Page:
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deangelolee89

Interrogatory ideas for Excessive Force & Police Misconduct Case

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You really ought to have a lawyer representing you on this. The city and the officers will have lawyers and that will put you at a distinct disadvantage. Your question here illustrates the problem. There isn’t some stock set of questions we can give you to ask. Rather, it depends very much on the details of what happened and what your claim is against the defendants. It also depends on the applicable rules of procedure and evidence, and you did not say whether this case is in federal or state court, and if state court, what state. Crafting good discovery requests means having a good theory of your case and knowing what sorts of things to ask to help bolster that case and uncover any weaknesses in it. Using some kind of boilerplate questions isn’t all that helpful for that, to be frank.

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Echoing the prior response, if you can't come up with interrogatories and RFPs, how are you going to handle depositions?  And examination of witnesses at trial?

 

To be blunt, either hire a lawyer or dismiss your case so you don't waste everyone else's time and money.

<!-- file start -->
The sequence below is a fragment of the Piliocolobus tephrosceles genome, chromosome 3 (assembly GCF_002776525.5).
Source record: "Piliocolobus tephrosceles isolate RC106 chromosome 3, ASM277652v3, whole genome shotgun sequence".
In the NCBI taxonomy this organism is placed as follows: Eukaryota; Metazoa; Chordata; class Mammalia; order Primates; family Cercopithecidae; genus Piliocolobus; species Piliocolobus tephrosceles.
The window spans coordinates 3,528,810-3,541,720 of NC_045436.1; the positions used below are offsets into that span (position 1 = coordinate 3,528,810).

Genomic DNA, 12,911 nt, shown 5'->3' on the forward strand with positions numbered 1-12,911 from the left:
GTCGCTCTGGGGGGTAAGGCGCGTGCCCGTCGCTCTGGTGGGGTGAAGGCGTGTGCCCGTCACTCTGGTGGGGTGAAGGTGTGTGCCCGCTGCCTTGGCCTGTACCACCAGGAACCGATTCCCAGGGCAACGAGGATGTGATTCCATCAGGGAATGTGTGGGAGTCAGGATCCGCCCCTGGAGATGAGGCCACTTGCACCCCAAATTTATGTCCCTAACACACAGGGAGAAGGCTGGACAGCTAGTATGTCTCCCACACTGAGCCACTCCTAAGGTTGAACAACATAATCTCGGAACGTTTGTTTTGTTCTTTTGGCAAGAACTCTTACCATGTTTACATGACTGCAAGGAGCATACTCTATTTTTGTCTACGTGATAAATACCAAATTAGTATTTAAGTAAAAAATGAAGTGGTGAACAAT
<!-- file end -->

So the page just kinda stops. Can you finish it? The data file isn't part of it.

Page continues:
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You really ought to have a lawyer representing you on this. The city and the officers will have lawyers and that will put you at a distinct disadvantage. Your question here illustrates the problem. There isn’t some stock set of questions we can give you to ask. Rather, it depends very much on the details of what happened and what your claim is against the defendants. It also depends on the applicable rules of procedure and evidence, and you did not say whether this case is in federal or state court, and if state court, what state. Crafting good discovery requests means having a good theory of your case and knowing what sorts of things to ask to help bolster that case and uncover any weaknesses in it. Using some kind of boilerplate questions isn’t all that helpful for that, to be frank.

Thank you very much tax_counsel

 

Echoing the prior response, if you can't come up with interrogatories and RFPs, how are you going to handle depositions?  And examination of witnesses at trial?

 

To be blunt, either hire a lawyer or dismiss your case so you don't waste everyone else's time and money.

Now why would I dismiss the case....thats stupid!!!!! I have alot of good Interrogatories, just thought other people ideas would help too......."2 heads is always better than one"!!!! I never said I could not come up with Interrogatories.

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Now why would I dismiss the case....thats stupid!!!!!

Because you're trying to do this pro per which is like taking a plastic knife to a gun fight.  You need a lawyer.  When you lose, you can be ordered to pay the other side's attorney's fees which can be in the tens of thousands.